The sport pickup is a silly I idea that was all the rage in the United States in the late ’90s and early ’00s. Pickups like the SVT Lightning, the Ram STR-10, and my personal favorite the Dodge Dakota RT, were prevalent. This MOC slowed while I was trying to get the styling in the vein of these notable pickups. I liked what I designed for the front and rear bumper, and the rear bed was sufficient. But all the designs I came up with for the hood and the front grill looked dull and basic. Each of the above pickups had bold grills, and a hood line that communicated more power than anyone would need.

At some point, I realized I was not making any changes to the design, and I was running out of creativity. So it was time to be done.

While this is not my favorite MOD of 8081, it is another one to add to my long lists of MODs. The MOD worked well in that each of the simple features functioned without any problems. But I do feel like I did not do justice to 8081 with this MOD, nor did I represent any of those sport pickups well with this MOD. Maybe I’ll need to build a replacement soon….

Happy building.

LMP C Turbo


Every once and a while I participant in a Eurobricks Contest. This car was the entry into the TC18 Contest.

Full gallery may be found here.

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The contest called for a small car using only two types of wheels, and not more than 15 studs wide. I like building small non-powered builds, so I decided to get to work. After working on a couple of drafts of car layouts, I decided on the LMP type C race car. It would be a little challenge, and allowed me to add some features that I wanted.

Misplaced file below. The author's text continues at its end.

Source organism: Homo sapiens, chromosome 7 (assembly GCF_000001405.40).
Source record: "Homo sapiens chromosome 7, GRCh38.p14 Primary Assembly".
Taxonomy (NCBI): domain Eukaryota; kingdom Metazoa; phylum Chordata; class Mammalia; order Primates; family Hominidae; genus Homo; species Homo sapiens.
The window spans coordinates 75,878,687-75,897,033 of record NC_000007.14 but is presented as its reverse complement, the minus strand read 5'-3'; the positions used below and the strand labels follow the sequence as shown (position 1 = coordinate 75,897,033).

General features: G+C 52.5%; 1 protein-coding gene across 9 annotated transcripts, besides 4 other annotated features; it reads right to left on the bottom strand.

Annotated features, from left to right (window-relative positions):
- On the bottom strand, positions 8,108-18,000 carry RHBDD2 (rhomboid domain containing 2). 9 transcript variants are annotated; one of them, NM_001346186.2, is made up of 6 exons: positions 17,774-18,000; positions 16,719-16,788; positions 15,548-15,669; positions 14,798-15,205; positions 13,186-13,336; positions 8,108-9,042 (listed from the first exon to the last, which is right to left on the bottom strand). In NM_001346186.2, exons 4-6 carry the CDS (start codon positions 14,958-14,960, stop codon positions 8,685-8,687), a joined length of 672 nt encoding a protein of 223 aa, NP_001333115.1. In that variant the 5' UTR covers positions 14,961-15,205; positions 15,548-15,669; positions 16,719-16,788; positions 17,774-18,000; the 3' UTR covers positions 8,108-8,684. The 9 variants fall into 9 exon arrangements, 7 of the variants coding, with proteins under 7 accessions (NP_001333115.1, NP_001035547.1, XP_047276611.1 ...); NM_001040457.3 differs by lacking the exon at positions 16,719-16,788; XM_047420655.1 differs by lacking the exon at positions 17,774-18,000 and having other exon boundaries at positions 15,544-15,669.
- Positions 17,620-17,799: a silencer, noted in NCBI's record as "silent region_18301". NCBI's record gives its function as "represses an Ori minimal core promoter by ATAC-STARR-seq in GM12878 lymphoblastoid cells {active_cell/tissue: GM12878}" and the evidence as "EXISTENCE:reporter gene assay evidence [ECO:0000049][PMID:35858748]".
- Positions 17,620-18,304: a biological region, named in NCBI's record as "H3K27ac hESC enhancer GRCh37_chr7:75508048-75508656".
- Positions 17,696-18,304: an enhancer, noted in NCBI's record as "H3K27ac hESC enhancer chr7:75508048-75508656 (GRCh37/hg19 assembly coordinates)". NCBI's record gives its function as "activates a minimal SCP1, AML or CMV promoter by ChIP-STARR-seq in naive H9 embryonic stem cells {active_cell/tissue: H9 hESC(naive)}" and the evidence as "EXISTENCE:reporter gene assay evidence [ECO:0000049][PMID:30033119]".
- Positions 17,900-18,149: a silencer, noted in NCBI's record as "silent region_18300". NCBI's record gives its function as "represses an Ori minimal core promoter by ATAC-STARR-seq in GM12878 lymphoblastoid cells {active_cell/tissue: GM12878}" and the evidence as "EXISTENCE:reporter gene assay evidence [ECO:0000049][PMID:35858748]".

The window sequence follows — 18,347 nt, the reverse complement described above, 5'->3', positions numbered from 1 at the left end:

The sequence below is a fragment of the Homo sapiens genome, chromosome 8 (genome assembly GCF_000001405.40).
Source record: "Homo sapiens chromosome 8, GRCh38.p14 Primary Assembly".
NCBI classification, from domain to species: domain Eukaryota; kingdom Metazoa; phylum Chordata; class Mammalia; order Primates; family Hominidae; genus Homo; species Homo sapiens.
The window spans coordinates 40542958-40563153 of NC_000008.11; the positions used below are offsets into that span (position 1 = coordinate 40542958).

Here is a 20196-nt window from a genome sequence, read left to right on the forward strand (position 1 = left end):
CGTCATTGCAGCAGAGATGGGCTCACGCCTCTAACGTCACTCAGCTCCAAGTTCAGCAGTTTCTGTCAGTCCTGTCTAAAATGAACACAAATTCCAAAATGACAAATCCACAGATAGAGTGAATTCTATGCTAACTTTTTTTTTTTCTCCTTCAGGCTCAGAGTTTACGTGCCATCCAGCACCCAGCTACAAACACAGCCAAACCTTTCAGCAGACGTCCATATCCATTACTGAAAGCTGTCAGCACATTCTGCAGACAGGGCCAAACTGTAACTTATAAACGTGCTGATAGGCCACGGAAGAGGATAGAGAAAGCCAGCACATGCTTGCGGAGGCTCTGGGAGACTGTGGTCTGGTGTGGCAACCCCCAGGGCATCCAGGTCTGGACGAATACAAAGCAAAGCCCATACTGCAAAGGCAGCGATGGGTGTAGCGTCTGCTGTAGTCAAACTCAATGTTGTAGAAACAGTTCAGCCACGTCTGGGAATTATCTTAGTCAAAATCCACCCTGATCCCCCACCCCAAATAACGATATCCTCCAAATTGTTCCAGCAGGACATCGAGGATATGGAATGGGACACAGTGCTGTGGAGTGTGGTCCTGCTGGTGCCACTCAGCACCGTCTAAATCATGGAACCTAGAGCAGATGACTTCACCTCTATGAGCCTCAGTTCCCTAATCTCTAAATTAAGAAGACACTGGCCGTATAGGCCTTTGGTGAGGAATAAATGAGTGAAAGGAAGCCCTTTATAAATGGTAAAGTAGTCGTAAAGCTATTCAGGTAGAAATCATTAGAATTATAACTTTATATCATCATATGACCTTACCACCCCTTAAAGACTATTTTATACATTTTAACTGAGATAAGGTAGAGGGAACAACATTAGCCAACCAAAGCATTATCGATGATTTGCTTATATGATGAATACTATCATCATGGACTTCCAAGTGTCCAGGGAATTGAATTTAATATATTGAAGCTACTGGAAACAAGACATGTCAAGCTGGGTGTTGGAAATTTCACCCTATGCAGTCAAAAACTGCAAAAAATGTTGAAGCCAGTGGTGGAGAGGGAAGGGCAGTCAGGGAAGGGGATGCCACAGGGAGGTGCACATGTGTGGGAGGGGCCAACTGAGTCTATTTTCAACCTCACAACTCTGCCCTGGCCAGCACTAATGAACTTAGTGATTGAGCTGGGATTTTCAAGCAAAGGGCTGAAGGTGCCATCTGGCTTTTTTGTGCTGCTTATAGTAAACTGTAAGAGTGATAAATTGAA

I new I would want an engine, steering, and removable bodywork panels just like a real LMP car. This morphed into a fully modular build. I started with the Monocoque which contains the steering, driver seat, roll structure, and rear engine and suspension mount.

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Next I worked on the engine and rear axle. I used a mini V-8 design that is becoming common in LEGO designs, and made mine in such a way that it could be easily removed. The design incorporates an intake and turbo exhaust. The rear axle attached behind the engine. The entire assembly can be easily removed.

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The bodywork took a little work, but only because I could not decide on the colors I wanted. Dark Azure was decided upon pretty quickly because it looked sharp, and had the small wheel panels. But the accent color was a little tricky. I liked yellow, white, black, but finally settled on lime. I hope you like the final look.

Everything worked well, and it looked the way I wanted it to. The result of the contest was about right in the middle on the 40ish contestants, so good, but not great.

I hope you enjoy the build. Happy building.

 

 

 

 

John Deere 5115


Sometimes you just do not want to shovel your own snow. Why not get a machine to do it for you?

The full gallery may be found on Flickr.com.